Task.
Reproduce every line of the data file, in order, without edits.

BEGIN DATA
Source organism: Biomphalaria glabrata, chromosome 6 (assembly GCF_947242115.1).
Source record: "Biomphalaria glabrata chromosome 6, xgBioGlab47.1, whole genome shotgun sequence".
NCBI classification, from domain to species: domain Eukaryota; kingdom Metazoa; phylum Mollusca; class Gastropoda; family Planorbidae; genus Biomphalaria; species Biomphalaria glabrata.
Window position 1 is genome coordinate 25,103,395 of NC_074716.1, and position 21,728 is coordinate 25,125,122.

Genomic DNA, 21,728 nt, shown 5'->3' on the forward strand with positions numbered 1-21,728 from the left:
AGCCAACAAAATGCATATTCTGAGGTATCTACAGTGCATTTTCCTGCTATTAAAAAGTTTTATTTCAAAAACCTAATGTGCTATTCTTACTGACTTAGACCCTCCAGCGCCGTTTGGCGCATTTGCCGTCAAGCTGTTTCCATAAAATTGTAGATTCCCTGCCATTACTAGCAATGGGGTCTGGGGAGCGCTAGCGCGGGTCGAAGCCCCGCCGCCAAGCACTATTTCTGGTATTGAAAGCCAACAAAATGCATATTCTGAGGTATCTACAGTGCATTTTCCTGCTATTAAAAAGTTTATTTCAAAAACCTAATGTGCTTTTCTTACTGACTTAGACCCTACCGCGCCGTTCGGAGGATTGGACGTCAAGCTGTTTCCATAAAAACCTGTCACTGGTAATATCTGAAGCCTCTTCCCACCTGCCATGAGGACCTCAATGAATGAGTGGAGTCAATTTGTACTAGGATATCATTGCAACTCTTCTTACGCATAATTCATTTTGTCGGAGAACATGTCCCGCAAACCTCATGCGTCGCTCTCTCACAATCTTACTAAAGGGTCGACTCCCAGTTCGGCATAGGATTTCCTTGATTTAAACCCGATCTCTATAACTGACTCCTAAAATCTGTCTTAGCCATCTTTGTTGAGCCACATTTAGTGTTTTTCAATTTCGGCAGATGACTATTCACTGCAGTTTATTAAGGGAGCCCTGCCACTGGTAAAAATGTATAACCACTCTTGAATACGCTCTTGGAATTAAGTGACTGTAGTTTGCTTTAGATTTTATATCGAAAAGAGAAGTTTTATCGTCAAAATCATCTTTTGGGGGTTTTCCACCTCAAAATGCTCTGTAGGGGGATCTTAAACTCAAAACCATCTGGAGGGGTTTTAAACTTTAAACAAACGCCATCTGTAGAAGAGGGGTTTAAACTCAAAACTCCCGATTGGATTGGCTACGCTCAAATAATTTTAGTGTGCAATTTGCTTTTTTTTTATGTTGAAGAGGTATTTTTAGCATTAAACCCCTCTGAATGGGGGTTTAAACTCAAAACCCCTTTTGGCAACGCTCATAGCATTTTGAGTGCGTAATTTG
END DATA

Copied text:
Source organism: Biomphalaria glabrata, chromosome 6 (assembly GCF_947242115.1).
Source record: "Biomphalaria glabrata chromosome 6, xgBioGlab47.1, whole genome shotgun sequence".
NCBI classification, from domain to species: domain Eukaryota; kingdom Metazoa; phylum Mollusca; class Gastropoda; family Planorbidae; genus Biomphalaria; species Biomphalaria glabrata.
Window position 1 is genome coordinate 25,103,395 of NC_074716.1, and position 21,728 is coordinate 25,125,122.

Genomic DNA, 21,728 nt, shown 5'->3' on the forward strand with positions numbered 1-21,728 from the left:
AGCCAACAAAATGCATATTCTGAGGTATCTACAGTGCATTTTCCTGCTATTAAAAAGTTTTATTTCAAAAACCTAATGTGCTATTCTTACTGACTTAGACCCTCCAGCGCCGTTTGGCGCATTTGCCGTCAAGCTGTTTCCATAAAATTGTAGATTCCCTGCCATTACTAGCAATGGGGTCTGGGGAGCGCTAGCGCGGGTCGAAGCCCCGCCGCCAAGCACTATTTCTGGTATTGAAAGCCAACAAAATGCATATTCTGAGGTATCTACAGTGCATTTTCCTGCTATTAAAAAGTTTATTTCAAAAACCTAATGTGCTTTTCTTACTGACTTAGACCCTACCGCGCCGTTCGGAGGATTGGACGTCAAGCTGTTTCCATAAAAACCTGTCACTGGTAATATCTGAAGCCTCTTCCCACCTGCCATGAGGACCTCAATGAATGAGTGGAGTCAATTTGTACTAGGATATCATTGCAACTCTTCTTACGCATAATTCATTTTGTCGGAGAACATGTCCCGCAAACCTCATGCGTCGCTCTCTCACAATCTTACTAAAGGGTCGACTCCCAGTTCGGCATAGGATTTCCTTGATTTAAACCCGATCTCTATAACTGACTCCTAAAATCTGTCTTAGCCATCTTTGTTGAGCCACATTTAGTGTTTTTCAATTTCGGCAGATGACTATTCACTGCAGTTTATTAAGGGAGCCCTGCCACTGGTAAAAATGTATAACCACTCTTGAATACGCTCTTGGAATTAAGTGACTGTAGTTTGCTTTAGATTTTATATCGAAAAGAGAAGTTTTATCGTCAAAATCATCTTTTGGGGGTTTTCCACCTCAAAATGCTCTGTAGGGGGATCTTAAACTCAAAACCATCTGGAGGGGTTTTAAACTTTAAACAAACGCCATCTGTAGAAGAGGGGTTTAAACTCAAAACTCCCGATTGGATTGGCTACGCTCAAATAATTTTAGTGTGCAATTTGCTTTTTTTTTATGTTGAAGAGGTATTTTTAGCATTAAACCCCTCTGAATGGGGGTTTAAACTCAAAACCCCTTTTGGCAACGCTCATAGCATTTTGAGTGCGTAATTTG